Talgarreg is a small village, situated on the crossroads of the B4338, and the B4459, about six miles southwest of New Quay. The men of the village who fell during the Great War are commemorated on two separate War Memorials, which were originally located at Pisgah and at Bwlchyfadfa Chapels. These memorials have since been relocated to Talgarreg Memorial Hall. David Davies, David Beynon Davies, Evan Lloyd Williams, Tom Davies and Thomas George Turke are named on the War Memorial inside Pisgah Chapel, and Daniel Jones, David Jacob Lewis, Stanley Hancock, John Owen Thomas and Walter Davies are named on the War Memorial inside Bwlchyfadfa Chapel. All of these men are commemorated below.
Bwlchyfadfa Chapel War Memorial, The Great War, 1914-1918
Walter Davies. Walter was born in Llwyncelyn in 1888, the son of Evan and Eliza Davies. By the outbreak of war, Eliza had died, and the family had moved to Maespwll, Talgarreg. Walter was an army reservist who had been called up at the outbreak of war and sent to France in October 1914. He was taken PoW by the Germans in November 1914, and remained in captivity until his release in January 1919, returning home to Talgarreg. Walter’s health had suffered during his captivity, and he died on 28 May 1919, aged 31. He was buried at Llwyncelyn, but is not commemorated by the CWGC.
Stanley Hancock, Private, 90589, Machine Gun Corps. Stanley was born in Taunton in 1896, the son of Harriet Hancock. He resided in Glandwr, Talgarreg prior to the Great War, where he worked as a farm labourer. He enlisted at Brecon into the South Wales Borderers, but later transferred into the 197th Company, Machine Gun Corps, who were attached to the 58th (2/1st London) Division. The Division moved to France during January 1917 and followed the German withdrawal to the Hindenburg Line in March 1917. They fought at Bullecourt during May 1917 before moving north to take part in the Battle of Third Ypres. Stanley was killed in action during the Second Battle of Passchendaele on 9 November 1917, aged 23. He is buried at Coxyde Military Cemetery, Belgium.
Daniel Jones, Private, 39517, South Wales Borderers. Daniel was the son of John and Hannah Jones, of Castle Howell Arms, Llandyssul. He enlisted at Newport into the Monmouth Regiment, but later transferred into the 2nd Battalion, South Wales Borderers. At the outbreak of war the Battalion was on garrison duty in China. They fought an action here against German troops stationed on Tsingtao, before being rushed back to England, where they joined 87 Brigade, 29th Division. The Division moved to Gallipoli via Egypt, landing on 25 April 1915. They remained here until evacuation to Egypt on 11 January 1916, and then moved to the Western Front on 15 March. The Division took part in its first major action in France during the 1916 Somme Offensive, and fought at the Battles of Albert and Le Transloy, suffering heavy casualties. Daniel was killed in action at the Battle of Le Transloy, on 21 October 1916. He was just 20 years old, and as his grave could not be identified after the war, he is remembered on the Thiepval Memorial, France.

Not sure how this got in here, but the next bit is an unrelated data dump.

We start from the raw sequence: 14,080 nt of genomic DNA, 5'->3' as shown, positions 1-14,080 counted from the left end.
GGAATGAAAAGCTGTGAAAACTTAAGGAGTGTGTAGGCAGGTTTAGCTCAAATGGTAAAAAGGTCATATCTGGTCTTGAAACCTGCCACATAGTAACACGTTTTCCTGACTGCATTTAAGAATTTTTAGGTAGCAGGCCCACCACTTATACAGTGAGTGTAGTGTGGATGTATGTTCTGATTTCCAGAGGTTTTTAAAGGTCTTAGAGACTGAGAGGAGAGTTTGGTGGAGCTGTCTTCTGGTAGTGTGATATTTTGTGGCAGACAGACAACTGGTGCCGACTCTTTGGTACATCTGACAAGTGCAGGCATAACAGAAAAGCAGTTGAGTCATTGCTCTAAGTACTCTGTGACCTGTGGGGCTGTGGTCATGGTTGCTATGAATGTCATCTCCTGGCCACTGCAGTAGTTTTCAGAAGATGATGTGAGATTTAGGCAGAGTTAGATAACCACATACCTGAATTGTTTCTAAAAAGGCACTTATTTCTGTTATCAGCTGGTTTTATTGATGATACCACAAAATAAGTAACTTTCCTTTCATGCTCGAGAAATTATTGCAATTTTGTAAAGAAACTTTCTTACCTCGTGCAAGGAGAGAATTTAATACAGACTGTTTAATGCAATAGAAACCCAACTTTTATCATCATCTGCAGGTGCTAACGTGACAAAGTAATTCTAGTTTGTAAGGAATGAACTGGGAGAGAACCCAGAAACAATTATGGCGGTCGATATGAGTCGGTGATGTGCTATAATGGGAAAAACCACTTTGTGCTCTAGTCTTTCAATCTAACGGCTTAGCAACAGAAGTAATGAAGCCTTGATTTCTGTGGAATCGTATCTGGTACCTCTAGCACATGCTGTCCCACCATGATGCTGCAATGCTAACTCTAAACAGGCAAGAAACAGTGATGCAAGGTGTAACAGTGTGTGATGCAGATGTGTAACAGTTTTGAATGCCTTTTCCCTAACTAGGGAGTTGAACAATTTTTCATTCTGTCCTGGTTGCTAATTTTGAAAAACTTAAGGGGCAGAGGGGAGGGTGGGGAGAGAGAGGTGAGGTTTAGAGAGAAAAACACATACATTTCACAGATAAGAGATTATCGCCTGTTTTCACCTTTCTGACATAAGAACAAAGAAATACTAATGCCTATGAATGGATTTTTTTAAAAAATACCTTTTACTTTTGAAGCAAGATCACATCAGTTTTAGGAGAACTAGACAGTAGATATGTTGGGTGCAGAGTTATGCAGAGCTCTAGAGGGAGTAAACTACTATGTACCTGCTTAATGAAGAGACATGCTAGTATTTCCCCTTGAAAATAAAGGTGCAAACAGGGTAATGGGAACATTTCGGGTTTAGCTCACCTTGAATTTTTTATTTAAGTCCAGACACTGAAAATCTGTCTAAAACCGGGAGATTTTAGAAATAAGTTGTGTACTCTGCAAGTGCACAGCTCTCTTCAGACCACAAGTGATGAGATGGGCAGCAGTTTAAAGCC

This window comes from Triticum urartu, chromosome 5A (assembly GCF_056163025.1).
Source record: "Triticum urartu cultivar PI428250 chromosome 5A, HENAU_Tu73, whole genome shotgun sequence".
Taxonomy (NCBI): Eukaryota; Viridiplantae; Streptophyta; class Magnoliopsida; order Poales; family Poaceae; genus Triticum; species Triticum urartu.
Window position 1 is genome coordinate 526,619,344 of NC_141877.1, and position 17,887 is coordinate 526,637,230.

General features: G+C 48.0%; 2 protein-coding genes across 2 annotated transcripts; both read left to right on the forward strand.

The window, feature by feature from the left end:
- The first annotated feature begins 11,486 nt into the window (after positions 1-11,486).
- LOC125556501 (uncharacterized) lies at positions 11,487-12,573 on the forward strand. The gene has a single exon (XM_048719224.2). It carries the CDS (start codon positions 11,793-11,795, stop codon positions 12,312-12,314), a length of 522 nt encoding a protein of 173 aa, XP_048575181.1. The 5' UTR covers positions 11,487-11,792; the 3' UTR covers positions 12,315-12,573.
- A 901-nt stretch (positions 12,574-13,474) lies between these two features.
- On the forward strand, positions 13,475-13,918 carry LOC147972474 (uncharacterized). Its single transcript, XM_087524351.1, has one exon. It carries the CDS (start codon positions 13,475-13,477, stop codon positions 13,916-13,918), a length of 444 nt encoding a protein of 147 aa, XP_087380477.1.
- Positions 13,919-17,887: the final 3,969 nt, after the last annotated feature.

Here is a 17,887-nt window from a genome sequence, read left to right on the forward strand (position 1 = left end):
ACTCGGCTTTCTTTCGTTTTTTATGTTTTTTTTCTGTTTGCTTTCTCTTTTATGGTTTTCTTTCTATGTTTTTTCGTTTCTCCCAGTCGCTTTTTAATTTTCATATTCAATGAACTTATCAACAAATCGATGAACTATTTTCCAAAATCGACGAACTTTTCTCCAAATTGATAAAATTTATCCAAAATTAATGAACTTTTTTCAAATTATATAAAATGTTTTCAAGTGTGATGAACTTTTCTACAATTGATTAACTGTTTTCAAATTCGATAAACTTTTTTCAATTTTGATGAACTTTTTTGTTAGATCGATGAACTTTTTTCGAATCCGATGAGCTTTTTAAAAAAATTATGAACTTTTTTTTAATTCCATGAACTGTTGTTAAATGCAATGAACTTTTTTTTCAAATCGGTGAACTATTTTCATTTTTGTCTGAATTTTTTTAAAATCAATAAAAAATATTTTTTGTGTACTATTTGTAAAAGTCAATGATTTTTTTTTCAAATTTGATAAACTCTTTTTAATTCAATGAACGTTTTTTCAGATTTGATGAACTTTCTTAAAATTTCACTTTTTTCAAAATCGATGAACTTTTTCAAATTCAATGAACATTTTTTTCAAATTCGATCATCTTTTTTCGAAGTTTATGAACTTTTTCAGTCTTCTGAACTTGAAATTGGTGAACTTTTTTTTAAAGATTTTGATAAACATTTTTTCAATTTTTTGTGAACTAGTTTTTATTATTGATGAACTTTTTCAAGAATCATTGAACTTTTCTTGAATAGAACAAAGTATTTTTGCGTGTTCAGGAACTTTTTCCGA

David Jacob Lewis, Second Lieutenant, Royal Fusiliers. David was the son of David and Anne Lewis, of Bronheulog, Llandyssul. He enlisted into the 2nd Battalion, Royal Fusiliers, which were attached to 86 Brigade, 29th Division. The Division moved to Gallipoli via Egypt, landing on 25 April 1915. They remained here until evacuation to Egypt on 11 January 1916 and then moved to the Western Front on 15 March. The Division took part in its first major action in France during the 1916 Somme Offensive, and fought at the Battles of Albert and Le Transloy, suffering heavy casualties. David was killed in action on the Ancre during the winter of 1916/17, on 28 February 1917, aged only 22. His body was lost on the battlefield, and so he is remembered on the Thiepval Memorial, France.
Johnnie Owen Thomas, Carpenter, Mercantile Marine. Johnnie was born in 1898, and resided at Tregeri Mill. He served with the Mercantile Marine aboard the SS Australier, a London registered steamship. On 29 April 1918, Australier was torpedoed and sunk by the German submarine six miles off Dungeness, with the loss of five lives. Johnnie was 20 years old when he died that day, and is commemorated on the Tower Hill Memorial, London.
Pisgah Chapel War Memorial, The Great War, 1914-1918
David Davies, Private, 38384, Welsh Regiment. David was the son of James and Anne Davies, of Gernos Farm, Maesllyn. During 1915 the family moved to Blaenglowan Fach, Talgarreg. David enlisted at Carmarthen into the Welsh Regiment, and landed in France on 16 December 1915, being posted to the 9th Battalion, Welsh Regiment, which was attached to 58 Brigade, 19th (Western) Division. The division was still in the Loos sector, and moved to the Somme early in 1916, where it was tasked with being the reserve division for the assault on Ovillers-La Boiselle on 1 July 1916. The division famously captured La Boiselle, and after a brief rest took part in the attack on Contalmaison on 7 July 1916. David was among 35 men killed during the attack by the 9th Welsh that day. He was 24 years old, and is commemorated on the Thiepval Memorial, France.
David Beynon Davies, B.A., Lieutenant, Royal Air Force. David was the son of John and Mary Davies, of Esgereinon, Cross Inn, Cardiganshire. He had studied for his BA after the death of his parents in 1898, and lived at 23, Church Road, Abertridwr prior to the war. David was commissioned into the Army, transferring from the General List to the Royal Flying Corps, and was posted to France with 52 Squadron, RFC. David was killed while flying his RE8, Serial A4695 in aerial combat over Spermalie on 11 August 1917, when he was shot down by Leutnant J. Buckler, of Jasta 17. He was 30 years old, and is buried at Ramscappelle Road Military Cemetery, Belgium.
Tom Davies, Private, 203818, Royal Welsh Fusiliers. Tom was the son of Benjamin and Hannah Davies, of Pantycetris. He enlisted at Brecon in February 1917, and was posted to France on 3 August 1917, joining the 16th Battalion, Royal Welsh Fusiliers, which was attached to 113 Brigade, 38th (Welsh) Division. The division was moving to Armentieres, after having taken part in the Battle of Pilckem Ridge, and it remained there from September 1917 until March 1918 when the German Spring Offensive was launched. The British had been over-run on the Somme, and so in April the Division was moved South, taking up positions North of Albert, from where they weathered the storm of the coming months, until the war turned during the Battle of Amiens, on 8 August 1918. The Germans had now lost the upper hand, and the 38th Division made its famous crossing of the River Ancre from 21 August 1918, before driving the Germans back towards the Hindenburg Line. Tom was killed during the divisions attack on Delville Wood on 27 August 1918. He was 22 years old, and is buried at Longueval Road Cemetery, France.